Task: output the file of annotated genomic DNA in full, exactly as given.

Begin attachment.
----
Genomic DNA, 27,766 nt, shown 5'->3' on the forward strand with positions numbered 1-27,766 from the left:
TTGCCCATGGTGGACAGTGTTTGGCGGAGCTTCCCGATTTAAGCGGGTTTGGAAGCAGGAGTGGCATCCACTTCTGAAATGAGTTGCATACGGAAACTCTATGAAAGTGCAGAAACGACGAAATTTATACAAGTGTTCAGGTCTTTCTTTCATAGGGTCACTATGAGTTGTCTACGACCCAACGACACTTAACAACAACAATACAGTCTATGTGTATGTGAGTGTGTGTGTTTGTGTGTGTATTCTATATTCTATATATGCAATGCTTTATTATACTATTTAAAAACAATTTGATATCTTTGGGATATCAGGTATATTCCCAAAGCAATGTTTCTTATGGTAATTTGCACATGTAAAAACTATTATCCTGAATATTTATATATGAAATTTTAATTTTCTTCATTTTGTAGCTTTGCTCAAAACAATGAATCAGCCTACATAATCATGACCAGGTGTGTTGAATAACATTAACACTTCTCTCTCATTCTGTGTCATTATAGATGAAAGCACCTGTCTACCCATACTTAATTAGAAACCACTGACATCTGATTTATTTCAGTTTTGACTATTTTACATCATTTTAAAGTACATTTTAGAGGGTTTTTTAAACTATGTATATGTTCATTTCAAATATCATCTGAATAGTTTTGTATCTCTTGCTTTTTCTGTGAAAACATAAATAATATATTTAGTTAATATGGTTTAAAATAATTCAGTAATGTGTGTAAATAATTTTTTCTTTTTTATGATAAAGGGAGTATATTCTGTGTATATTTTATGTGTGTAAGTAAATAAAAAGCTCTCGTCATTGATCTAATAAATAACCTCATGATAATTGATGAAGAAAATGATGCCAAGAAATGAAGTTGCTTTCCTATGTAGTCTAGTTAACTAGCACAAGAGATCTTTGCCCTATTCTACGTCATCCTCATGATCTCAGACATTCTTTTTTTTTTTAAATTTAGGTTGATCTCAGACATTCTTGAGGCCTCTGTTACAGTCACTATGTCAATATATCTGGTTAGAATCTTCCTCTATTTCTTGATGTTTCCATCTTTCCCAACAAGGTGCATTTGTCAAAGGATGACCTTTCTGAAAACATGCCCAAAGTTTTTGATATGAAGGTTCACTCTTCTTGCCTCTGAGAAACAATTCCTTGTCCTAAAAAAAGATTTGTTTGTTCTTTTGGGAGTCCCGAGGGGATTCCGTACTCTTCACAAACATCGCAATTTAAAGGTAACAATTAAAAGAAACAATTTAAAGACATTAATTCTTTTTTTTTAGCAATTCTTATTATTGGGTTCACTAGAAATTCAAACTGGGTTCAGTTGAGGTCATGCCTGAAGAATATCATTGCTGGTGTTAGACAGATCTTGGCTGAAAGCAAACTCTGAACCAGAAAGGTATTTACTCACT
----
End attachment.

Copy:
Genomic DNA, 27,766 nt, shown 5'->3' on the forward strand with positions numbered 1-27,766 from the left:
TTGCCCATGGTGGACAGTGTTTGGCGGAGCTTCCCGATTTAAGCGGGTTTGGAAGCAGGAGTGGCATCCACTTCTGAAATGAGTTGCATACGGAAACTCTATGAAAGTGCAGAAACGACGAAATTTATACAAGTGTTCAGGTCTTTCTTTCATAGGGTCACTATGAGTTGTCTACGACCCAACGACACTTAACAACAACAATACAGTCTATGTGTATGTGAGTGTGTGTGTTTGTGTGTGTATTCTATATTCTATATATGCAATGCTTTATTATACTATTTAAAAACAATTTGATATCTTTGGGATATCAGGTATATTCCCAAAGCAATGTTTCTTATGGTAATTTGCACATGTAAAAACTATTATCCTGAATATTTATATATGAAATTTTAATTTTCTTCATTTTGTAGCTTTGCTCAAAACAATGAATCAGCCTACATAATCATGACCAGGTGTGTTGAATAACATTAACACTTCTCTCTCATTCTGTGTCATTATAGATGAAAGCACCTGTCTACCCATACTTAATTAGAAACCACTGACATCTGATTTATTTCAGTTTTGACTATTTTACATCATTTTAAAGTACATTTTAGAGGGTTTTTTAAACTATGTATATGTTCATTTCAAATATCATCTGAATAGTTTTGTATCTCTTGCTTTTTCTGTGAAAACATAAATAATATATTTAGTTAATATGGTTTAAAATAATTCAGTAATGTGTGTAAATAATTTTTTCTTTTTTATGATAAAGGGAGTATATTCTGTGTATATTTTATGTGTGTAAGTAAATAAAAAGCTCTCGTCATTGATCTAATAAATAACCTCATGATAATTGATGAAGAAAATGATGCCAAGAAATGAAGTTGCTTTCCTATGTAGTCTAGTTAACTAGCACAAGAGATCTTTGCCCTATTCTACGTCATCCTCATGATCTCAGACATTCTTTTTTTTTTTAAATTTAGGTTGATCTCAGACATTCTTGAGGCCTCTGTTACAGTCACTATGTCAATATATCTGGTTAGAATCTTCCTCTATTTCTTGATGTTTCCATCTTTCCCAACAAGGTGCATTTGTCAAAGGATGACCTTTCTGAAAACATGCCCAAAGTTTTTGATATGAAGGTTCACTCTTCTTGCCTCTGAGAAACAATTCCTTGTCCTAAAAAAAGATTTGTTTGTTCTTTTGGGAGTCCCGAGGGGATTCCGTACTCTTCACAAACATCGCAATTTAAAGGTAACAATTAAAAGAAACAATTTAAAGACATTAATTCTTTTTTTTTAGCAATTCTTATTATTGGGTTCACTAGAAATTCAAACTGGGTTCAGTTGAGGTCATGCCTGAAGAATATCATTGCTGGTGTTAGACAGATCTTGGCTGAAAGCAAACTCTGAACCAGAAAGGTATTTACTCACT